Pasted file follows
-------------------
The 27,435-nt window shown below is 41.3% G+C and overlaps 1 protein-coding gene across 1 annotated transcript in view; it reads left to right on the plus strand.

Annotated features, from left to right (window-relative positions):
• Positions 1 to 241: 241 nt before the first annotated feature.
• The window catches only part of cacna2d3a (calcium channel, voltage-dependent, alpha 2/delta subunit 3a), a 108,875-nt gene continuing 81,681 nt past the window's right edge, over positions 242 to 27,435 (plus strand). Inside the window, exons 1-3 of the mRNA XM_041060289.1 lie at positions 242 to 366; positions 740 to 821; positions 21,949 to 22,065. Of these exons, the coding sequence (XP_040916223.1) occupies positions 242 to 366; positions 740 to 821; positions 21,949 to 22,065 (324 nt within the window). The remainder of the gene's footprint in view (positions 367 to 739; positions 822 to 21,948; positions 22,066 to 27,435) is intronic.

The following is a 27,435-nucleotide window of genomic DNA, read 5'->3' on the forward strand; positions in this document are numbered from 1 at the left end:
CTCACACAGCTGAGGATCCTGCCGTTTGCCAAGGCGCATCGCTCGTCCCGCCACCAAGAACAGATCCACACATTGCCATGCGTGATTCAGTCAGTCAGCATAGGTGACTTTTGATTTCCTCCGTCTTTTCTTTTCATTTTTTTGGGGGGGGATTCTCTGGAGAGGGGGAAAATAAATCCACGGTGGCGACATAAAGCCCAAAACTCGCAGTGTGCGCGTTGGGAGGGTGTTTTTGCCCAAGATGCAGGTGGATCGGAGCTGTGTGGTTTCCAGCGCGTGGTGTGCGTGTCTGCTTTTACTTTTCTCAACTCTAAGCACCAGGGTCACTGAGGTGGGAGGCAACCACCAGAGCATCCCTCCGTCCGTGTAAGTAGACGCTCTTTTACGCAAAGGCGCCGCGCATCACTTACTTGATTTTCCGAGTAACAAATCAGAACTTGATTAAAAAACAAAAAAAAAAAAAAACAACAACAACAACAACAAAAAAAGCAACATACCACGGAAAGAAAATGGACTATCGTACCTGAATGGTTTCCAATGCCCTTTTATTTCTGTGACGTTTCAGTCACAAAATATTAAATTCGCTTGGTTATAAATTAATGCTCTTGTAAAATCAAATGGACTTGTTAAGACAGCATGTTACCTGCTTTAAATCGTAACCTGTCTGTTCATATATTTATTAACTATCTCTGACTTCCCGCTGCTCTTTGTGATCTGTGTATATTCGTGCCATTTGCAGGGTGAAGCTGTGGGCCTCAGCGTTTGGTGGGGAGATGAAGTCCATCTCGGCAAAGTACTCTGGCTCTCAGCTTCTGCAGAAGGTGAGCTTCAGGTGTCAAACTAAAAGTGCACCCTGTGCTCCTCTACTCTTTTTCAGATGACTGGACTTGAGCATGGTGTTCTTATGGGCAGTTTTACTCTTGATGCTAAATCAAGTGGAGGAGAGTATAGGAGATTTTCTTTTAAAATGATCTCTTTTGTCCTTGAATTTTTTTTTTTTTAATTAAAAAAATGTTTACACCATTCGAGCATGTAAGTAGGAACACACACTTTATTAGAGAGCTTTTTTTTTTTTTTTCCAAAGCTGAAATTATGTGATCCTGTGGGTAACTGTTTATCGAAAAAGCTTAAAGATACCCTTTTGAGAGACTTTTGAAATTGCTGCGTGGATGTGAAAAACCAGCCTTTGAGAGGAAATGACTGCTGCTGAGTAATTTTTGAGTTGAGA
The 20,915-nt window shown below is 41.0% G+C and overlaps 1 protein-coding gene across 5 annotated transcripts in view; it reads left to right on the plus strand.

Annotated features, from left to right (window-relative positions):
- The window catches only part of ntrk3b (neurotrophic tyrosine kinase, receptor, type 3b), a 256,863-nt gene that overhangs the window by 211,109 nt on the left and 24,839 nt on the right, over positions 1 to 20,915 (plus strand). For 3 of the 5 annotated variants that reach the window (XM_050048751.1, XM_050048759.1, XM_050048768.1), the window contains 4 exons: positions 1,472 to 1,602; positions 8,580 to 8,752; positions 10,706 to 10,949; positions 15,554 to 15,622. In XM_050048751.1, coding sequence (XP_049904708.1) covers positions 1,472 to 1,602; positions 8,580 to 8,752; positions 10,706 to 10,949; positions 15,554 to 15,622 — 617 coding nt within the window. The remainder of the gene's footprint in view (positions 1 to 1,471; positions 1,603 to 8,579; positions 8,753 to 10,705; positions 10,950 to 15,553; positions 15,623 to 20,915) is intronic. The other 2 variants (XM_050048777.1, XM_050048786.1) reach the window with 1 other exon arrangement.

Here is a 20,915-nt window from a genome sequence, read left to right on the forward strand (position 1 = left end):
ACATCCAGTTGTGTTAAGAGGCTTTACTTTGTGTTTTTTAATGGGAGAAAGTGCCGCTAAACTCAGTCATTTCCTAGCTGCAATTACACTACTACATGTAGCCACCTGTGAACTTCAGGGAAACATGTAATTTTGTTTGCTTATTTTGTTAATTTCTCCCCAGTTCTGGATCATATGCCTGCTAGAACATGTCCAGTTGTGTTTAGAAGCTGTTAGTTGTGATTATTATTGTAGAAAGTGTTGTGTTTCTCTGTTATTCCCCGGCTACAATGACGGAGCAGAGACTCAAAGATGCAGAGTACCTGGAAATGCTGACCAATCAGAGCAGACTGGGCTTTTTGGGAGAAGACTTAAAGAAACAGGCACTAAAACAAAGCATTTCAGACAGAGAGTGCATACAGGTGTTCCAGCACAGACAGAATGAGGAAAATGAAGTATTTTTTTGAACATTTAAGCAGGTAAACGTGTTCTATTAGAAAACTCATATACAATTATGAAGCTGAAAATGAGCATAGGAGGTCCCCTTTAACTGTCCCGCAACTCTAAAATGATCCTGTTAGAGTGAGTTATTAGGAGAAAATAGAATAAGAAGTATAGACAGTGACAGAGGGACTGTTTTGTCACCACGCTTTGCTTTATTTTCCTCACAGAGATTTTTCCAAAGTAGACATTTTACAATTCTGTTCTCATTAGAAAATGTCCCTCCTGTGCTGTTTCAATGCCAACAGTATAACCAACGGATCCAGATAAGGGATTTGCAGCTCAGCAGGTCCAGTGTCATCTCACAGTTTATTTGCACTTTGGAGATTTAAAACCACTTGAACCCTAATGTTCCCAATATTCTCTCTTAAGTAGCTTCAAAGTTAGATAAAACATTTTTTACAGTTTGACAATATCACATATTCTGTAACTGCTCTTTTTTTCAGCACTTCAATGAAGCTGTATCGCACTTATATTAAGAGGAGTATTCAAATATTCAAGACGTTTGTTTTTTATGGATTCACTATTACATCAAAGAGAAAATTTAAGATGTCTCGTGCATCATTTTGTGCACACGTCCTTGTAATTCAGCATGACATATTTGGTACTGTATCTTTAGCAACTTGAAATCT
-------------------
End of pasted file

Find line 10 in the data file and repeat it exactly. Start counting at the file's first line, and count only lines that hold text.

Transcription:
Here is a 20,915-nt window from a genome sequence, read left to right on the forward strand (position 1 = left end):